Make the move to managing others
Written by Rachel Autherson
If you wish to succeed as a leader, start by mastering these nine skills of management
If you have talent and do your job well, it is likely that at some point you will be given the responsibility of managing the work of others. However this is something that many of us feel unprepared for. After all, our success is often due to our technical skill, not necessarily our ability to manage.
If you feel uncertain about your managerial abilities, start by reviewing your skills. It is likely you have already developed a good foundation from which to develop, including relationship building, time-management, project management, listening and communication skills. Each of these is essential if you are to become a good manager. You might also look for supervisory training from your organisation.
But be aware that talent, interpersonal competence, and basic supervisory skills are only part of the equation. If you are to succeed as a manager, you must also learn to set direction and then coach and develop your team so that individuals can deliver more, better and quicker. You also need to learn to adapt to change and resolve problems productively.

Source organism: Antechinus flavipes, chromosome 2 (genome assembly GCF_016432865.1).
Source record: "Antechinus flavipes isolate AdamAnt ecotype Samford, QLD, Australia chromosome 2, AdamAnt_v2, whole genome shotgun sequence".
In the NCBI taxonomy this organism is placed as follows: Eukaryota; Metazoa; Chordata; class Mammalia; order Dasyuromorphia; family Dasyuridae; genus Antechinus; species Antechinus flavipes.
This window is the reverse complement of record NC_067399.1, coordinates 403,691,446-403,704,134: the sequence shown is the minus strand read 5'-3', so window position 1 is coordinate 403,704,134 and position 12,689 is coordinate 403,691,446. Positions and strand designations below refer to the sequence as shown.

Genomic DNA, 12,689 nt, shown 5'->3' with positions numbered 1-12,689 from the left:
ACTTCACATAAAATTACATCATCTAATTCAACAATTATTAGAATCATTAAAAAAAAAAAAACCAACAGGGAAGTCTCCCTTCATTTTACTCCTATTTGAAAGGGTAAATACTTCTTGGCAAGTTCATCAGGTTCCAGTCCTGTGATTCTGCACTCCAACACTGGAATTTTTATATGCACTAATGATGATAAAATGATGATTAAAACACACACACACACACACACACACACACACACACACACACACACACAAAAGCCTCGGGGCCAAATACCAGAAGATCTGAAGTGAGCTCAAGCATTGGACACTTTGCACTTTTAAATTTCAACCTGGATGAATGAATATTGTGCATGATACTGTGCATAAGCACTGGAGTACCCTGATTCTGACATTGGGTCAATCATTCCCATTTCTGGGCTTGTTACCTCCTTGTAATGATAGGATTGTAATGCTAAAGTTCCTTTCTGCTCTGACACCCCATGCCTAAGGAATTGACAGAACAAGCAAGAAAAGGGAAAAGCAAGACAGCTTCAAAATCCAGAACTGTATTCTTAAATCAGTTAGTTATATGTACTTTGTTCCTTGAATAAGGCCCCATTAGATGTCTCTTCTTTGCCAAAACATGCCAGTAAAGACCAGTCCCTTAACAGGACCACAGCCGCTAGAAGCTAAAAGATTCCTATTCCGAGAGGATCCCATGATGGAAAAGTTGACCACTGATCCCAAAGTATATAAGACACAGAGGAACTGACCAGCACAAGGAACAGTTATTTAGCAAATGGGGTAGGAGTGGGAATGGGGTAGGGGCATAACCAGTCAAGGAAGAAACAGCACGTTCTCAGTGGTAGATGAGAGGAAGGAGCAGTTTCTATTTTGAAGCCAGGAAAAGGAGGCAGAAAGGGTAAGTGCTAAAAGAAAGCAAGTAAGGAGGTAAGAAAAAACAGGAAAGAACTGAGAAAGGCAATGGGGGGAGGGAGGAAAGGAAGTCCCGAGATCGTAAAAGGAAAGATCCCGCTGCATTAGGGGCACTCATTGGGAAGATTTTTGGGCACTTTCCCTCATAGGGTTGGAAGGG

That's why over the past nine weeks we have outlined nine management skills which go beyond the basics. Once mastered, these skills will ensure that you are not just a good manager, but a fantastic one.
Business Planning There's no point driving your team hard if your efforts do not produce the results the business needs. So to ensure optimum efficiency and productivity, you will need to invest in detailed forward planning so that every activity in your team is aligned with business and strategic goals. Review past success and failures, as well as the strengths, weaknesses and opportunities facing your operation, and plan with these in mind. Then set specific individual goals, time frames, and milestones, and don't forget to review these regularly.
Communicating Direction Without direction, employees may fail to understand the importance of a task, or waste time and energy on the wrong priorities. Therefore you must communicate plans effectively. Don't just tell others how to do a task. Instead, explain the context of your request, the consequences of not acting, and the benefits of taking action. Then ask for input and suggestions, and be willing to modify your approach if necessary. Don't forget to communicate regularly, particularly when changes in direction occur.